For decades, Walmart (WMT) has been the model of retail in the U.S., but its reign is coming to a slow but steady end. Online shopping has made low prices easier to find, and the company's plans to grow outside of the U.S. have brought more headaches than growth.
The result is a retailer that's stuck in a rut with deteriorating financials. The long history of failed retailers from Woolworth to Montgomery Ward to Sears (SHLD) tells us that a retailer's time on the top of the industry rarely lasts long. For Walmart, this may be the beginning of the end.
Slow Growth in the U.S.
For any retailer, the goal is to build stores that will grow their own sales year after year while simultaneously expanding your footprint into more markets. So, to measure a retailer's success we need to look at its overall growth rate and same-store sales growth to see how it's doing on a store level. On both fronts, Walmart is struggling.
In only one of the last 19 quarters did Walmart grow its overall U.S. sales as fast as overall U.S. retail sales grew. On a same-store level, Walmart actually saw sales fall between the beginning of 2009 and today. That's terrible, because in that time frame the economy has been recovering and people have steadily been spending more at retailers.
Oddly enough, the U.S. is actually Walmart's best operating region. International expansion has run into a number of roadblocks that have caused management to rethink how much it wants to spend overseas.
You might think that growing overseas should be easy for a retailer. Put up new stores, build out the distribution network, sign up most of the same suppliers that made your U.S. operations a success, and you're ready to go. But in reality, it isn't nearly that simple.
There are a number of cultural differences retailers have found challenging internationally, from local shopping habits (e.g., customers stopping by a local shop daily) to brand preferences. Compounding the problem is the fact that distribution networks often operate differently depending on the country's infrastructure. Things as simple as road conditions alone can make it difficult to deliver product to stores in a timely manner for a retailer like Walmart.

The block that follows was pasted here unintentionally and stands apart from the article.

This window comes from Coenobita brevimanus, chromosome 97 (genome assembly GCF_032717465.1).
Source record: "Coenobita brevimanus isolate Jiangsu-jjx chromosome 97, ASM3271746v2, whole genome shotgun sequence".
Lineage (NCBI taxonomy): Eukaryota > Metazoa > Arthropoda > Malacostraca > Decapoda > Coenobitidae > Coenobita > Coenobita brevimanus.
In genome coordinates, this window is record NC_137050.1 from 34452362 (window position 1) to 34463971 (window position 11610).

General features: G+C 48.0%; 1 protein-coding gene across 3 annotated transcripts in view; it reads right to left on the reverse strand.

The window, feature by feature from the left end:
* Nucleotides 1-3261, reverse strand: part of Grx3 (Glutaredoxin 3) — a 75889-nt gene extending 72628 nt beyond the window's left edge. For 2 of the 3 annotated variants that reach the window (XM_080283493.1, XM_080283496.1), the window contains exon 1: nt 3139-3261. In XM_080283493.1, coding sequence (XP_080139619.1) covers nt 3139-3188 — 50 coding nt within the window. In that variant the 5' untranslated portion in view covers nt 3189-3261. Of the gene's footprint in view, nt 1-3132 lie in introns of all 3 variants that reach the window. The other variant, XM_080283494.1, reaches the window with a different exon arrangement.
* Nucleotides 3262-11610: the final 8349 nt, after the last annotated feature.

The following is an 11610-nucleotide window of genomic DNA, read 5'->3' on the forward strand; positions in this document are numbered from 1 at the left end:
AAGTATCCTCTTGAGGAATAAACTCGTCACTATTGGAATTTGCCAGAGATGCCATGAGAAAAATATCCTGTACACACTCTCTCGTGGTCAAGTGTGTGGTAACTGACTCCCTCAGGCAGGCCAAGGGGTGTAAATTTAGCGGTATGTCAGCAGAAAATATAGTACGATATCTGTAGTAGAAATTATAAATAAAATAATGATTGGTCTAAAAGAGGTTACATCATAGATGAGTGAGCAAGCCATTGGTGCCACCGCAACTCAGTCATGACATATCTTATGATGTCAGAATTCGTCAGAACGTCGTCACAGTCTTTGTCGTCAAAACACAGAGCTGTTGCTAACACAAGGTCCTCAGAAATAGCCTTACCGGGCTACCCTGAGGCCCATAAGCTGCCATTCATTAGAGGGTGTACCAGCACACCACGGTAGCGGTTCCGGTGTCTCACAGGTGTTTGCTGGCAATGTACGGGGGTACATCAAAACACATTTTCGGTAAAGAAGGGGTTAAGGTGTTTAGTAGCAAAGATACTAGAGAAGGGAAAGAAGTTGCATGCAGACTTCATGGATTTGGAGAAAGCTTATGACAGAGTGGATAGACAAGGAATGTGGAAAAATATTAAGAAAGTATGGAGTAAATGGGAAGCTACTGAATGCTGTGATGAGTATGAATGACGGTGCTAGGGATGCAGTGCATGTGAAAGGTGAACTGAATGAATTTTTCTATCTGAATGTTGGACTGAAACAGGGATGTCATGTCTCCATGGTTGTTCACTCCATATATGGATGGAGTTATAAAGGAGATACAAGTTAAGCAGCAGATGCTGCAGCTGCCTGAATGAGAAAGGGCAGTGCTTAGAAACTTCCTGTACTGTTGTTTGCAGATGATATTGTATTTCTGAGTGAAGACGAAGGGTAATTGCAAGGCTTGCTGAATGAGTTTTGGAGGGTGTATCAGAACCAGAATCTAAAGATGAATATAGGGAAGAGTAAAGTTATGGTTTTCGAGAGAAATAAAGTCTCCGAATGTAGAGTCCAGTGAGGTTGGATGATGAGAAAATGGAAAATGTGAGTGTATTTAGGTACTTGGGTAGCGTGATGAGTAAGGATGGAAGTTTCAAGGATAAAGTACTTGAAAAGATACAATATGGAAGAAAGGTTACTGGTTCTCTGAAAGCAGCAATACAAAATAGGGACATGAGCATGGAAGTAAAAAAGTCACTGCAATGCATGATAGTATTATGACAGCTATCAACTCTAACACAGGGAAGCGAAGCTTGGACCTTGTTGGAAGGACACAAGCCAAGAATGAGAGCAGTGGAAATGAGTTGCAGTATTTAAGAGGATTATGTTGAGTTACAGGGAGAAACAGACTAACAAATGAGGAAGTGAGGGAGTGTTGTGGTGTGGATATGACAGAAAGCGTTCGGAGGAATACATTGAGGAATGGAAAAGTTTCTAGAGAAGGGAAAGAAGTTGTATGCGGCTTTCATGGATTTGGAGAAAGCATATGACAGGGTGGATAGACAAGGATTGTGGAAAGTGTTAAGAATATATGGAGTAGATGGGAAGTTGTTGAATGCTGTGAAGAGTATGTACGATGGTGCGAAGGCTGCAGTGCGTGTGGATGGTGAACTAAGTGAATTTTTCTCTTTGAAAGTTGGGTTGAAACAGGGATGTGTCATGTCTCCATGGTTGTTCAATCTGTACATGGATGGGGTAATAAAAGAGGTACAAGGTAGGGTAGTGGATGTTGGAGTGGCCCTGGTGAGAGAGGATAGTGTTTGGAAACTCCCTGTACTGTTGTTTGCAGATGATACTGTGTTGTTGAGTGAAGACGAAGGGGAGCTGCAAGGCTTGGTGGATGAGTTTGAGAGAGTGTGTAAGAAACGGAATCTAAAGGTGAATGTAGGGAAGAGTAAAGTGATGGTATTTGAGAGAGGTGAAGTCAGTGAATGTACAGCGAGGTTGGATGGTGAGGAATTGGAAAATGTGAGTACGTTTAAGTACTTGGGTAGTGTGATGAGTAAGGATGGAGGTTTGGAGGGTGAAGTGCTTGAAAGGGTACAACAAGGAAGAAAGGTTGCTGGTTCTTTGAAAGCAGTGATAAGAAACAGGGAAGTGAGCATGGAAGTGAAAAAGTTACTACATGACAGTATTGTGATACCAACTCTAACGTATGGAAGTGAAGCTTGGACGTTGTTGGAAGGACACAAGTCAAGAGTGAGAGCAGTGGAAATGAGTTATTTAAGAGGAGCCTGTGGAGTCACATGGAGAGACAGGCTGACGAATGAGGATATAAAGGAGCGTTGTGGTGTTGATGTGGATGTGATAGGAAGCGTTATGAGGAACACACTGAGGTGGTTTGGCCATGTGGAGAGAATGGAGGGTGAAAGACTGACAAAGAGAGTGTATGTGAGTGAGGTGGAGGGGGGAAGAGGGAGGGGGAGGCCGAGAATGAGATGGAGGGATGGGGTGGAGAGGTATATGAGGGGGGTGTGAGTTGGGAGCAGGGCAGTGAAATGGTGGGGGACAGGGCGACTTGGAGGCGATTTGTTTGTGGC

The company has already sold or ended ventures in Germany and South Korea. In India it had to buy out a local partner in 2013 after six years of struggles, taking control of a small 20-store wholesale operation in the world's second-most-populous country. It has also run into problems with mislabeled meat in China and disappointing profits in Brazil, and it chose to sell its 360 Vips restaurants in Mexico. The result of these failures on the company's financials is dramatic. (Walmart's fiscal year ended on Jan. 31, and its next quarterly report is due Feb. 19.)
Walmart's Finances Are Deteriorating Fast
One way Walmart wants to measure its own success is by a metric called return on investment. This is basically the profit made on each dollar you invest in growing a business, like building a new store. It's through return on investment that we can see the dramatic decline in Walmart's operations. You can see below that it's been in deteriorating steadily since 2010 and shows no sign of slowing down.
Long term, the challenges won't let up for Walmart. Not only are online sales going to hurt Walmart stores, but the company will also be dealing with a challenge from brand retailers themselves.
Who Is Taking Over the Reins of Retail?
If Walmart is struggling, who is winning in retail today? If you go to any mall in the U.S. you'll see a very different scene than you did even a decade ago. Malls are no longer filled with department stores or specialized retailers -- they're filled with brand stores themselves. Nike (NKE), Puma, Apple (AAPL), Microsoft (MSFT) and Oakley are just a few of the brands that now operate their own stores, competing directly with retailers like Walmart that also sell their goods.
But there's a key difference between the brand retail stores and traditional retailers: Brands don't necessarily care if you make a purchase at their store today or go online and buy something from a different retailer -- they're getting the sale either way. For Walmart, if you're "window shopping" at their stores and buy online from Amazon, it's a lost sale.
I think the next major consumer trend will be not just buying online but buying from brand retailers themselves. This is already prevalent, but I think it will grow in popularity as free shipping offers improve and brands choose to keep key product launches in-house. Nike is a leader in this, introducing key products like the Jordan line online at its own site, drumming up business that would have been done at a retailer previously.
Given the loss of market share in the U.S., lagging profits internationally, and general retail trends moving away from Walmart, I think the company is in for a long and slow decline. The company is in worse shape than you might think, and there isn't a quick fix for a behemoth that's simply gone out of style.
Motley Fool contributor Travis Hoium owns shares of Apple. The Motley Fool recommends Amazon.com, Apple and Nike. The Motley Fool owns shares of Amazon.com, Apple, Microsoft, and Nike. Try any of our Foolish newsletter services free for 30 days. To read about our favorite high-yielding dividend stocks for any investor, check out our free report.